Hello, I'm Dr. Spinder Dhaliwal.
I'm a Reader in Entrepreneurship at the University of Westminster.
I'm going to be talking about the attributes of an entrepreneur as a director on a board.
So, if you are on a board,
you're dealing with volatile, uncertain,
and complex situations, and therefore,
you need to be able to be open to giving advice on different things.
As an entrepreneur, you bring qualities to the board,
such as really being a leader,
being a negotiator, and being a risk-taker.
When there are times of chaos,
you see through the chaos,
and you become really a 'thought' leader.
I'm giving some examples of good entrepreneurs who are role models and
can really help you understand how these different attributes can be applied.
In my book, Making a Fortune: Learning from the Asian Phenomenon,
I looked at and interviewed several key entrepreneurs who had really made their mark,
and they're great role models to really understand what an entrepreneur is,
what their role is as a director,
and really what the characteristics of an entrepreneur are.
We will talk about leaders, risk-takers, and negotiators.
We say entrepreneurs need to be persuasive;
they have to have a lot of self-confidence.
So, I'm going to introduce you to a few people who demonstrate those characteristics.
One of the most interesting entrepreneurs I have interviewed is Surinder Arora.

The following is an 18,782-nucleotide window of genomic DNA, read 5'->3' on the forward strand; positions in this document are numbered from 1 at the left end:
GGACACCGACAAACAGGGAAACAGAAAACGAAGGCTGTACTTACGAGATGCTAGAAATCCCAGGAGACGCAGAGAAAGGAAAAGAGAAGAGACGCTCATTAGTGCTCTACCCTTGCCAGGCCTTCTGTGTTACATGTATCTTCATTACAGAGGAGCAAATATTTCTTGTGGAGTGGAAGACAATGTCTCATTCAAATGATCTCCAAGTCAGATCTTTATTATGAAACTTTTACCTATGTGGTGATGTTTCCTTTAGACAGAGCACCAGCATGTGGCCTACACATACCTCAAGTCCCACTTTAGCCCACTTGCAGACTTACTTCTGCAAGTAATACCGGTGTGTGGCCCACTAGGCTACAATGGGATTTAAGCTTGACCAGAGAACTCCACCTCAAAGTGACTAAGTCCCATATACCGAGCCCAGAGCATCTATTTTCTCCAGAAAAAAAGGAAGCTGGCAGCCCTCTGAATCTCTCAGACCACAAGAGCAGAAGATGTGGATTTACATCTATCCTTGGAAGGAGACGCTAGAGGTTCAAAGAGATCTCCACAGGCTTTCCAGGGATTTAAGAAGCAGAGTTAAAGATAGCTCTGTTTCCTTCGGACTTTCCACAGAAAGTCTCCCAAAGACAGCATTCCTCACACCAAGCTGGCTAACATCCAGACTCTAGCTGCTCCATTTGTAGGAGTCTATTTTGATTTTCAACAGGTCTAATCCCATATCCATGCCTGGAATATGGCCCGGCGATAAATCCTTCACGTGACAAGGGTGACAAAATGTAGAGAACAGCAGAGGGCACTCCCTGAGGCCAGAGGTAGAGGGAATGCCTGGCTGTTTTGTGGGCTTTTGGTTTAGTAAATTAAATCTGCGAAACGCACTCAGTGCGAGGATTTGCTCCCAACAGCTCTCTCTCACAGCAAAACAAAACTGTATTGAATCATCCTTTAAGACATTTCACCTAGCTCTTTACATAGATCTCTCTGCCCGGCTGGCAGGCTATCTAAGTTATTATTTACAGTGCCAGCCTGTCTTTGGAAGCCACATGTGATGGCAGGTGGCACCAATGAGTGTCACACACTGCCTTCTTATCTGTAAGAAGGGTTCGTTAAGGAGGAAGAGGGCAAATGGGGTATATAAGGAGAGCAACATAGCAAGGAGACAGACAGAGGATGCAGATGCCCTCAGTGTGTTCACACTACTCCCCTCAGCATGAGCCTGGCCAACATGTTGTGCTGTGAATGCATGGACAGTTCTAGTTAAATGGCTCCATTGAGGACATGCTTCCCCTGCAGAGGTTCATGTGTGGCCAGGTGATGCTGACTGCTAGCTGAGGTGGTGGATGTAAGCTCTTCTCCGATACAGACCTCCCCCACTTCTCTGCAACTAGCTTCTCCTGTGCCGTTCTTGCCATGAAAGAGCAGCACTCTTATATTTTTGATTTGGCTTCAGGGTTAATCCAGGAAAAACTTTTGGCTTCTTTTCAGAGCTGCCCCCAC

He came from India at the age of 13,
struggled to fit in at school,
didn't quite fit in,
and had aspirations to be a pilot.
He lived near Heathrow Airport and was desperate to be a pilot,
but instead worked in a fairly lowly position for British Airways.
Later on, he became a financial advisor and slowly,
slowly he gathered his resources together and started
buying up houses on the back road near Heathrow Airport.
He, then, built a hotel,
which is the Arora International Hotel.
This is the first hotel for the crew,
so it was only for airline crew people and not for normal people like you and me.
This was a fantastic achievement;
and it shows his persistence and determination in getting planning permission,
and then negotiating with British Airways,
the company he used to work for in
a lowly position and really getting them to get their crew to use his hotel.
He now owns over 12 hotels around the country,
and is one of the most respected hoteliers in the country.